JUST the sight of creepy crawling bed bug is enough to make you want to hop in the shower.
So the last thing you want is for your bed to be riddled with them.
Bedbugs can be nasty and even more so if you’re unlucky enough to be bitten by one of them.
You might even come across the critters on holiday and bring them home with you as a unhelpful souvenir.
But what can you do to tackle an infestation, how does it occur and how can you treat bites? Here’s all you need to know…
What is bed bug?
Bed bug is small, blood-sucking insects that can be found in the joints of your mattress – adults are about 5mm long.
They crawl out at night and feed on human blood after biting through exposed skin.
Typically they are brown, dark yellow or red in colour, are flat and oval-shaped and are the size of an apple seed.
Although they aren’t dangerous, they can cause extreme discomfort and stress to those who are bitten by them.
They can’t jump or fly, but can crawl long distances, so can quickly spread throughout a building.
Baby bed bugs – called nymphs – shed their skin five times before reaching adulthood and need a blood meal before each shedding.
How can you spot a bed bug infestation?
There are quite obvious signs that you have been infected with bed bugs, the first indication shows up on your skin…
- Usually small, red bites on your skin will be one of the first signs you have a bed bug problem
- You can then spot further signs of small bugs, tiny white eggs in mattress crevices, or tiny black spots which could be their dried poo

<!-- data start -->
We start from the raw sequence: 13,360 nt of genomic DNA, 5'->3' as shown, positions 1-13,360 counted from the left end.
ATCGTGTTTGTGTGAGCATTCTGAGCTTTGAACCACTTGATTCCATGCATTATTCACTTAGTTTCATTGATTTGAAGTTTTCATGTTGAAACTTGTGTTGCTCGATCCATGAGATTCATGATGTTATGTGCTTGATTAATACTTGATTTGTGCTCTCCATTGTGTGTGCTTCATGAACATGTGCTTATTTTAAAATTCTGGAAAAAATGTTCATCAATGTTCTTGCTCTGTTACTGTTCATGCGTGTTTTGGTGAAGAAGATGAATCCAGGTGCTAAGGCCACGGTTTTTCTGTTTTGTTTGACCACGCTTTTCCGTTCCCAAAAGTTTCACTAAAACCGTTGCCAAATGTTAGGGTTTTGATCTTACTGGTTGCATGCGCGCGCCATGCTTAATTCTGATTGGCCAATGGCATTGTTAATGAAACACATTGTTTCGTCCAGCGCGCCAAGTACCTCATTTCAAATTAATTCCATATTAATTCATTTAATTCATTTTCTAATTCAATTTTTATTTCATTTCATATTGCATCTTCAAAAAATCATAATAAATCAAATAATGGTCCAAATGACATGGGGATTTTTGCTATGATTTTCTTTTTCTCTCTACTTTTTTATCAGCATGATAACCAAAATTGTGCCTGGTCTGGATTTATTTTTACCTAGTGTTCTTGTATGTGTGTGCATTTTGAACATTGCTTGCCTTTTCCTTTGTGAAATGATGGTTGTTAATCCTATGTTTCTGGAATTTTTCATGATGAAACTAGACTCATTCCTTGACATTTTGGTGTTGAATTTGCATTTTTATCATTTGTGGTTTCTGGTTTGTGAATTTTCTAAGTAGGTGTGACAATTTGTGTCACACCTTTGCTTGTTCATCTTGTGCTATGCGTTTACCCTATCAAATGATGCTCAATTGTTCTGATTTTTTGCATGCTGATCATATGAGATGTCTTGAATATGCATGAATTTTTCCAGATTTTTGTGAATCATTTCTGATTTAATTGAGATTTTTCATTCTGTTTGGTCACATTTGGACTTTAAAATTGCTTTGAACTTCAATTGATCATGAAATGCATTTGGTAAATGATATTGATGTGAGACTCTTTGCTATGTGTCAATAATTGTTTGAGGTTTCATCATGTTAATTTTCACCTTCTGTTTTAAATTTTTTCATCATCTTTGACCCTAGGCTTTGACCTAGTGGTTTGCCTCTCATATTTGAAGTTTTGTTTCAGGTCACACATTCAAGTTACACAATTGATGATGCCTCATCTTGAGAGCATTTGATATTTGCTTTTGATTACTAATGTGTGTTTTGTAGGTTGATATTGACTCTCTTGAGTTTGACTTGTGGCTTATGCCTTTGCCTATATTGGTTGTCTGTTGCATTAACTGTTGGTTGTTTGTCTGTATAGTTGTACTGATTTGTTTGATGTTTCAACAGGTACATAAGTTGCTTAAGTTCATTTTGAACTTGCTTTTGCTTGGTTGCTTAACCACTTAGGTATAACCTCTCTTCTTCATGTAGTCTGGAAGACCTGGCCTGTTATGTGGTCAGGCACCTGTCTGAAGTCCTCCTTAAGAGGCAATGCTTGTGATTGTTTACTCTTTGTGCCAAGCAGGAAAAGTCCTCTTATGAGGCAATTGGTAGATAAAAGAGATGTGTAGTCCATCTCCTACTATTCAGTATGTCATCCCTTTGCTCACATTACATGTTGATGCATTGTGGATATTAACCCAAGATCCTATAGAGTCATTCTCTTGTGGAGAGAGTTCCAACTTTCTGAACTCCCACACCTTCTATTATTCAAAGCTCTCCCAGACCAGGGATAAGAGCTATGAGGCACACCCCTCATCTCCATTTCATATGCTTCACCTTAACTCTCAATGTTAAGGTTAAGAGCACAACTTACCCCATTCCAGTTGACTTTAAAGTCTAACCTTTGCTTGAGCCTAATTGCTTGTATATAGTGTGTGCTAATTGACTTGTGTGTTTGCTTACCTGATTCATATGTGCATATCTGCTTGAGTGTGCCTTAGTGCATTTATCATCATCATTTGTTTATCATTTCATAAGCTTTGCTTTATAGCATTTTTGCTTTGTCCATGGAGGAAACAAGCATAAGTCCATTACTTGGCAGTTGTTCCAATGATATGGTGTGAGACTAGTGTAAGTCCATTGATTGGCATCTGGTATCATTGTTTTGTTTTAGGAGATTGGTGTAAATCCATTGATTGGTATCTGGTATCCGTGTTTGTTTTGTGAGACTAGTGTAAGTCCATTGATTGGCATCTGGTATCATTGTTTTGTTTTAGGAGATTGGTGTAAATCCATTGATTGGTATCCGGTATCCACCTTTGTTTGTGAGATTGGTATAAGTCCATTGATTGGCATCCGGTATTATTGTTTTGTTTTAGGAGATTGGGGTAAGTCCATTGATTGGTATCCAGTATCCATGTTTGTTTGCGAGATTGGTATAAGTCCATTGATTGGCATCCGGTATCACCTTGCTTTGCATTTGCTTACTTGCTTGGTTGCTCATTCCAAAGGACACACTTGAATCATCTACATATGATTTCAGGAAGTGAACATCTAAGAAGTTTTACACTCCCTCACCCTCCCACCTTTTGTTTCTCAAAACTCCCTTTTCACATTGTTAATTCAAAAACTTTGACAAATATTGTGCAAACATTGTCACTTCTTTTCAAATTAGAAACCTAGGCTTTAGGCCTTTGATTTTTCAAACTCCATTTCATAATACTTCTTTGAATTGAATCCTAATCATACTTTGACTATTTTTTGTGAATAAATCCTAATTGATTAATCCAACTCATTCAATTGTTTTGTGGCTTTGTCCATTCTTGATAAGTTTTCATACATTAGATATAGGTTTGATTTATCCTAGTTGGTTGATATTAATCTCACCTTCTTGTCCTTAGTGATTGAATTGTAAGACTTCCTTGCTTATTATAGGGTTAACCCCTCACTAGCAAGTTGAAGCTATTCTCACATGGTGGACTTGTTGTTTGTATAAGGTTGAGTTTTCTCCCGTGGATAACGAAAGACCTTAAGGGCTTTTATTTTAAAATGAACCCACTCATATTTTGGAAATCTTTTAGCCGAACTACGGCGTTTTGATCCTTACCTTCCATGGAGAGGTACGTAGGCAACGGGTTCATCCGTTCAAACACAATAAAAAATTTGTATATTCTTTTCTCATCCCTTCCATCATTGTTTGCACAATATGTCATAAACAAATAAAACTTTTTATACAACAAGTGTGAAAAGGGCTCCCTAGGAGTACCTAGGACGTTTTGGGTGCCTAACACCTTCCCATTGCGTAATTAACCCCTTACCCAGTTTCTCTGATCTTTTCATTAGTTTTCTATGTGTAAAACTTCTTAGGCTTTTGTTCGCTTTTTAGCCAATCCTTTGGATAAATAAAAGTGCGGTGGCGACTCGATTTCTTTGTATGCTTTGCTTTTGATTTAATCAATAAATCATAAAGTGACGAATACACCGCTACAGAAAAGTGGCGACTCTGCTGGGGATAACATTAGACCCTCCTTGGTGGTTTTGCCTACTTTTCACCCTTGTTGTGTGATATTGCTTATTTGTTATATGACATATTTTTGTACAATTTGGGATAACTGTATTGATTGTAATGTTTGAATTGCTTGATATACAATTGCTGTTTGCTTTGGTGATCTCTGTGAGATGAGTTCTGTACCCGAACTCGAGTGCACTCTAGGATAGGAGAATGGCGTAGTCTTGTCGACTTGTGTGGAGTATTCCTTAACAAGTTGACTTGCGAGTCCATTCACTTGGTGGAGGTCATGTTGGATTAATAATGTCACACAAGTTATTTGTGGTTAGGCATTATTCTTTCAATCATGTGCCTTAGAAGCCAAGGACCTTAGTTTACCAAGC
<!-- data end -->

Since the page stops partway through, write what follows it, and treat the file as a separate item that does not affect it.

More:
- While you might not spot the creatures at first, an infestation will also see blood spots appearing on your sheets, as you squash the bugs in your sleep.
- There might also start to be an unpleasant, musty scent in your bedroom
- And finally some people may also have a reaction to bedbugs in the form of itching and swelling, which can be severe – although this is rare
How can you treat bed bug bites?
Bed bug bites are painless and often clear up on their own, but some people can have a reaction to the red, itchy bumps on the skin.
In some cases people can experience a rash or fluid-filled blisters and they can get infected with bacteria if scratched.
You can put something cool, like a clean, damp cloth, on the affected area to help with the itching and any swelling.
Keep the infected area clean and prevent infection by not scratching the bite.
You should see your GP if you have any signs of skin infection such as swelling, redness and pain as you may need antibiotics.
The NHS also says you should see a GP if a redness around the bite is spreading.
If they are very itchy you can use antihistamine tablets to relieve the itch and apply a mild steroid cream (such as hydrocortisone).
You should also clean your bedsheets.
How can you get rid of bed bugs?
It can be extremely difficult to get rid of an infestation, so your best bet may be to get professional help.
Once in your home, bed bugs can quickly spread from room to room.
Wait too long before you identify the problem, and they could completely contaminate your home.
The NHS advises contacting your local council or a pest control firm that’s a member of the British Pest Control Association or National Pest Technicians Association.
Here’s what you should do to get rid of an infestation:
- If you suspect you’ve been infected, the first thing you need to do is strip your bed and wash the sheets and blankets in 60C water, before tumble drying for at least 30 minutes.
- Better still get rid of them altogether by wrapping in bin bags and disposing in a bin.
- Make sure you either throw your mattress away, or thoroughly vacuum it, and your carpet under your bed. Then make sure you take the vacuum outside and dispose of the contents.
- Because 30 per cent of bed bugs live in your bed frame and headboard, it’s vital that you clean those thoroughly, too.
- While vacuuming will get rid of the bugs themselves, it won’t get rid of the eggs. To do that, you’ll need to wipe everywhere with a good pesticide.
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